This was the late summer of 1967 at Meridian High’s practice field where the first integrated Meridian High Wildcats football team was preparing for a historic football season.
Morris Stamm, who was white and later played at Delta State, was lined up at offensive tackle and was supposed to block Robert Bell, who had just transferred from all-Black Harris High across town. Bell, who was not quite 6-feet tall and weighed about 260 granite-hard pounds, already had made an impact with his size, strength and quickness. You’ve heard the term “a man among boys?” Bell was one. Stamm knew the odds were against him.
“I’ll never forget,” Stamm said last week, nearly 55 years later. “Robert was in the gap and my job was to move him inside. My mindset was, ‘I can do this. I can move him.’ Well, I hit him with everything I had. I hit him as hard as I could, right in his thigh pads. He didn’t move even an inch. Meanwhile, I went down like a sack of potatoes.
“But I had hit him hard. I thought for sure I was going to get an ‘atta boy” from the coaches. That didn’t happen. I looked up to see how far the running back had run. But he was on the ground behind me.”
A coach explained to Stamm what had happened. “Stamm, you hit him good, but he didn’t go nowhere,” the coach told him. “Bell just reached over you, grabbed the runner and threw him down.”
Said Stamm, when he paused from chuckling at his own story, “That’s when I knew Robert Bell was a different cat and I’m not talking about his skin color. He was strong as an ox. He wasn’t that tall but let’s put it this way: His shorts were bigger than everybody else’s. Off the field, he was a really gentle person. On the field, he was out there to win, buddy.”
Robert Bell, who died at age 70 last week in Texas, made his mark, first at Meridian High and then at Mississippi State, where he and Tupelo’s Frank Dowsing were the first two African-American football players.
Now, more than half a century later, it has become easier to put in proper perspective what a difference Bell, Dowsing, Ben Williams and James Reed at Ole Miss and Willie Heidelburg at Southern Miss made in the integration of Mississippi schools and society. They showed thousands of people first-hand that Black and white people could work and play together and be all the better for it. It was obvious to anyone who watched, and thousands did.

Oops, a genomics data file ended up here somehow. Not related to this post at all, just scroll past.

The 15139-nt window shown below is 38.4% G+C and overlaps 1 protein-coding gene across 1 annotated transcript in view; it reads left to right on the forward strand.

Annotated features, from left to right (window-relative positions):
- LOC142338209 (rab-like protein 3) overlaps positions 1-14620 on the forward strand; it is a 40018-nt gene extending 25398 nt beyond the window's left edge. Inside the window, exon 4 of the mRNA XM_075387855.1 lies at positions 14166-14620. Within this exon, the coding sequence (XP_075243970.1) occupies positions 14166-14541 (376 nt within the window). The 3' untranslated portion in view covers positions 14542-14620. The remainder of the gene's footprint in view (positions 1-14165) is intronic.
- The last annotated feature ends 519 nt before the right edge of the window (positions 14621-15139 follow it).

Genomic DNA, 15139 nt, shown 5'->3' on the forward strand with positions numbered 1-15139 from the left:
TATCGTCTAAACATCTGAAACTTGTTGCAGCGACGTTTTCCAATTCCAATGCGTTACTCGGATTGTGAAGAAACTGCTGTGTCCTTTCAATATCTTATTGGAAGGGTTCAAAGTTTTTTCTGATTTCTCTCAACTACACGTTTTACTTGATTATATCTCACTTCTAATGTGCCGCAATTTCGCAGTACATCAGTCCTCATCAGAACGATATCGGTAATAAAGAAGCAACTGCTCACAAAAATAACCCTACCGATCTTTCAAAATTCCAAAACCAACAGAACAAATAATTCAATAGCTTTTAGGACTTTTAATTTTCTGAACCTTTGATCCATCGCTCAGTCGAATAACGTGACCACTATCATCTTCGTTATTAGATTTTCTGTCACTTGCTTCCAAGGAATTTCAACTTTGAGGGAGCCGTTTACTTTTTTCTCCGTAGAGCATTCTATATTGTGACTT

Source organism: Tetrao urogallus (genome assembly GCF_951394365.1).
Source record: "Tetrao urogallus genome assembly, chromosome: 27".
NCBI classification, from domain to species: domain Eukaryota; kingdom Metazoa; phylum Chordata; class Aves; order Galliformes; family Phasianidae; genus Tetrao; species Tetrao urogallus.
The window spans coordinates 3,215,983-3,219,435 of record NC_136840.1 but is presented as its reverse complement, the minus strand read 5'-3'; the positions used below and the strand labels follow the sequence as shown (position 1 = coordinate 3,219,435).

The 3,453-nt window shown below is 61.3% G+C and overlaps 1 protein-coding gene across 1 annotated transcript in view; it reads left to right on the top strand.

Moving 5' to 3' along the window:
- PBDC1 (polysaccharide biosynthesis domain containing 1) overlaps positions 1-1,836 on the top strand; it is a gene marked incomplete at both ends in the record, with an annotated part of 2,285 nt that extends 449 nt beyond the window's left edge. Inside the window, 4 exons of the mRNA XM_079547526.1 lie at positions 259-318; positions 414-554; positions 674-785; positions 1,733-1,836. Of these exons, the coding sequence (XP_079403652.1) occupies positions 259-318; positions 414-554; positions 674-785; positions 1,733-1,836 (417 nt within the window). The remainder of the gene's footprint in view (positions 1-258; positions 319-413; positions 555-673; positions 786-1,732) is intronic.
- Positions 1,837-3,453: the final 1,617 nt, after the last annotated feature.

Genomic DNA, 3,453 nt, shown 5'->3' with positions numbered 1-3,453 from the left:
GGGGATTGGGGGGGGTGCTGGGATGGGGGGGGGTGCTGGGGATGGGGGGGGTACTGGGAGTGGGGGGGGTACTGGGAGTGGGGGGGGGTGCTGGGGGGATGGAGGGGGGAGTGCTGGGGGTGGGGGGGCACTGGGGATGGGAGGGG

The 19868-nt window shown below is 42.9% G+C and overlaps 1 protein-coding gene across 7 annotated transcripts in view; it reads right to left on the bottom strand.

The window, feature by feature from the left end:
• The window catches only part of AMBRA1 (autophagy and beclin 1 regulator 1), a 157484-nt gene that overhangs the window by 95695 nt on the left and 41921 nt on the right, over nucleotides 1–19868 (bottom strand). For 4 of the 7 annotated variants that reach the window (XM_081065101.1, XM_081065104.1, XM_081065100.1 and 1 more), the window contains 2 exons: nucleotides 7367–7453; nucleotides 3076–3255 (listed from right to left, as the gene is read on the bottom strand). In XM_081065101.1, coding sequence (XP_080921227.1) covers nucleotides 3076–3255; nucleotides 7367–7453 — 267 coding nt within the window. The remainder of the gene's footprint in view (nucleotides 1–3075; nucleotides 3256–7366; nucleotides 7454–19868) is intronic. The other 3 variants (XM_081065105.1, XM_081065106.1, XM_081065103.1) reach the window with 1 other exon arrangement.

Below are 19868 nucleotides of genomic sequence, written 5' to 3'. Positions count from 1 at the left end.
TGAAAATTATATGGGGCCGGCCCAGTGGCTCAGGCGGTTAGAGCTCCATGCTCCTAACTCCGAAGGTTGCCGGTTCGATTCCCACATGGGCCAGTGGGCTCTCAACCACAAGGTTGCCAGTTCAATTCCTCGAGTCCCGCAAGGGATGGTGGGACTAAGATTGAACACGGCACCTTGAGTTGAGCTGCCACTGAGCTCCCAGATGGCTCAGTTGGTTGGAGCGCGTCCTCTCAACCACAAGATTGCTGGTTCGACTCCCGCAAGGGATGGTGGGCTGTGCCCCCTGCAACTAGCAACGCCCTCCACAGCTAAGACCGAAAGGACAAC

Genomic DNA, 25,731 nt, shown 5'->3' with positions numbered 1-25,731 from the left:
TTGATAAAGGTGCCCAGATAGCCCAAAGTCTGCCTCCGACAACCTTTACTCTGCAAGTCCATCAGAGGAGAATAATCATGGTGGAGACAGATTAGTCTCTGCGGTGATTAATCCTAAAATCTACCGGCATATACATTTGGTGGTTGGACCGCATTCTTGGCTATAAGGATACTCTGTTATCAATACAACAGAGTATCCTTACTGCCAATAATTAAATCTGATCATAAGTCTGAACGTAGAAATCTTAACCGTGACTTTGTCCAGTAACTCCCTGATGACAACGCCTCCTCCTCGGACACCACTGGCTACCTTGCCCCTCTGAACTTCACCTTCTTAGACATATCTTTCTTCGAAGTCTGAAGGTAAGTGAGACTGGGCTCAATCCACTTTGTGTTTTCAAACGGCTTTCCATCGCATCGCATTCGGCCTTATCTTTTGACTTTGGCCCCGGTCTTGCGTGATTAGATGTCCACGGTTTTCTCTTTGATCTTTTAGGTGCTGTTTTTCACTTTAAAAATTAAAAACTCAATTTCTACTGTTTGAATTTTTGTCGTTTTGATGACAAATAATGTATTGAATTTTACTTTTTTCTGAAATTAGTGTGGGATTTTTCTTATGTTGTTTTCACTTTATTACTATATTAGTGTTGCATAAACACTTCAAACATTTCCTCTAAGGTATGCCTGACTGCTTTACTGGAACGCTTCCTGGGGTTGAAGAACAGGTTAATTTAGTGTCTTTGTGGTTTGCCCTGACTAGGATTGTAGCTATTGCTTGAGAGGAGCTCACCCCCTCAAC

They made history is what those guys did. They were trailblazers. And they were not alone. It happened in small towns across Mississippi.
Mac Barnes, who was Bell’s teammate at Meridian and later a state championship winning coach at his alma mater, says he didn’t comprehend what was going on back in 1967 but he understands it now.
“We were naive,” Barnes said. “We didn’t realize the history that was being made. We were just playing ball, doing something we loved. I know now. Robert Bell was a very important person in the history of Meridian, Mississippi. It wasn’t just how good he was as a player, but the way he handled himself in that situation. He was bull-strong but he had a grace, a quiet confidence about him. I can only magine some of the things he must have heard, but if it bothered him, you wouldn’t have known it.”
Robert Turnage, a Meridian assistant coach at the time, says, “Robert Bell worked hard and he played hard, but he kind of took it easy on our guys in practice. In games, he turned it up a notch. I remember him blocking in the open field on a punt return against a powerhouse team from Alabama, Robert E. Lee of Montgomery. Happened right in front me. He hit one of their guys so hard, I swear, it sounded like a car wreck. Robert was a force.”
Robbie Armstrong played with Bell, both at Meridian and later at State. “Robert was a quiet guy who let his actions speak,” Armstrong said. “He was a class act. There were a lot of guys who were eager to go up against him and put him in his place. Well, let me tell you, that’s not the way it happened.”
Back then, in college football, freshmen weren’t allowed to play for the varsity. So Bell didn’t make his varsity debut until 1970. Before long, State fans had their special cheers for Bell. They wore white buttons with maroon lettering that read: “Give ‘em hell Robert Bell.” And he did.
Armstrong remembers a game their sophomore season. State was playing Georgia at Veterans Memorial Stadium. Bell was going head to head against Royce Smith, Georgia’a All-American guard, a senior.
Said Armstrong, “It was like two bulls going against one another. Georgia tried to run right at Robert behind Royce Smith. It was three plays and three and out. I remember Robert coming back over to the sidelines and he had blood on his face and was grinning through the blood. ‘That guy is pretty good,’ Robert said, ‘I had to use both forearms on him.’”
State beat Georgia 7-6 and Bell more than held his own against the All-American. State finished 6-5 that season, the only winning season of Coach Charley Shira’s tenure. Bell, who was only 19, was one of the team’s leaders.
Barnes was a running sophomore quarterback, who often went against Bell in practices at Meridian. Much of that time was spent scrambling away from Bell, whom Barnes said had a dry, funny sense of humor once you got to know him.
“One time in practice he chased me all over the field, cornered me and tackled me and was laying on top of me,” Barnes said. “Robert said, ‘Mac, I really like you, man, but if you keep running around like this, I’m going to have to hurt you.’ He could have, too.
“In retrospect, Robert had the perfect temperament to do what he did in Meridian and at Mississippi State. I am happy to say we became good friends back then and have remained so through the years. Mississippi has lost one of the really great ones.”
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